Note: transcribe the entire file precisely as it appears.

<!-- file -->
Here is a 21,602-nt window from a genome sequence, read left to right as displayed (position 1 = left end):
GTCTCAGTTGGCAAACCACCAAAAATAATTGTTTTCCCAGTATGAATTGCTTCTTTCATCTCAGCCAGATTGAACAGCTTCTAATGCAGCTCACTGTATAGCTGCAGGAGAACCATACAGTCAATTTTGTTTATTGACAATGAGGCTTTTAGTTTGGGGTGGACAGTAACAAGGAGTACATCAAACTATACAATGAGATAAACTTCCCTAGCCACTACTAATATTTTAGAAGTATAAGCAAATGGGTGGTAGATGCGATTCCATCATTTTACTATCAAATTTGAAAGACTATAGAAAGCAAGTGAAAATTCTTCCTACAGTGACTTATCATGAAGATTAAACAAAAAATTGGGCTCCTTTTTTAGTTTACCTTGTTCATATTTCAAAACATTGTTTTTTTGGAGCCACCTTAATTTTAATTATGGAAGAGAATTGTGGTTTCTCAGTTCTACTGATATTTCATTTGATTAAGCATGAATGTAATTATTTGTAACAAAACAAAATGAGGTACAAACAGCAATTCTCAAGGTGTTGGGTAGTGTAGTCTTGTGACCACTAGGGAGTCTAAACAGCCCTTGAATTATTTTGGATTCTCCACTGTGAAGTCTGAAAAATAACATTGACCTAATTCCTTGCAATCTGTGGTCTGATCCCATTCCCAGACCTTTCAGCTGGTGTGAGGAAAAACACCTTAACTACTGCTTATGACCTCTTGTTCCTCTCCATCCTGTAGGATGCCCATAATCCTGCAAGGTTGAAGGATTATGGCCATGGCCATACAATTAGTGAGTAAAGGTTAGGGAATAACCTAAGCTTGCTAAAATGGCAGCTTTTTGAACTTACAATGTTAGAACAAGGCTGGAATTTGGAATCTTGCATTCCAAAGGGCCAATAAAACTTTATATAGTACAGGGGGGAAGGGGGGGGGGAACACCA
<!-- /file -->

Here is a 21,602-nt window from a genome sequence, read left to right as displayed (position 1 = left end):
GTCTCAGTTGGCAAACCACCAAAAATAATTGTTTTCCCAGTATGAATTGCTTCTTTCATCTCAGCCAGATTGAACAGCTTCTAATGCAGCTCACTGTATAGCTGCAGGAGAACCATACAGTCAATTTTGTTTATTGACAATGAGGCTTTTAGTTTGGGGTGGACAGTAACAAGGAGTACATCAAACTATACAATGAGATAAACTTCCCTAGCCACTACTAATATTTTAGAAGTATAAGCAAATGGGTGGTAGATGCGATTCCATCATTTTACTATCAAATTTGAAAGACTATAGAAAGCAAGTGAAAATTCTTCCTACAGTGACTTATCATGAAGATTAAACAAAAAATTGGGCTCCTTTTTTAGTTTACCTTGTTCATATTTCAAAACATTGTTTTTTTGGAGCCACCTTAATTTTAATTATGGAAGAGAATTGTGGTTTCTCAGTTCTACTGATATTTCATTTGATTAAGCATGAATGTAATTATTTGTAACAAAACAAAATGAGGTACAAACAGCAATTCTCAAGGTGTTGGGTAGTGTAGTCTTGTGACCACTAGGGAGTCTAAACAGCCCTTGAATTATTTTGGATTCTCCACTGTGAAGTCTGAAAAATAACATTGACCTAATTCCTTGCAATCTGTGGTCTGATCCCATTCCCAGACCTTTCAGCTGGTGTGAGGAAAAACACCTTAACTACTGCTTATGACCTCTTGTTCCTCTCCATCCTGTAGGATGCCCATAATCCTGCAAGGTTGAAGGATTATGGCCATGGCCATACAATTAGTGAGTAAAGGTTAGGGAATAACCTAAGCTTGCTAAAATGGCAGCTTTTTGAACTTACAATGTTAGAACAAGGCTGGAATTTGGAATCTTGCATTCCAAAGGGCCAATAAAACTTTATATAGTACAGGGGGGAAGGGGGGGGGGAACACCA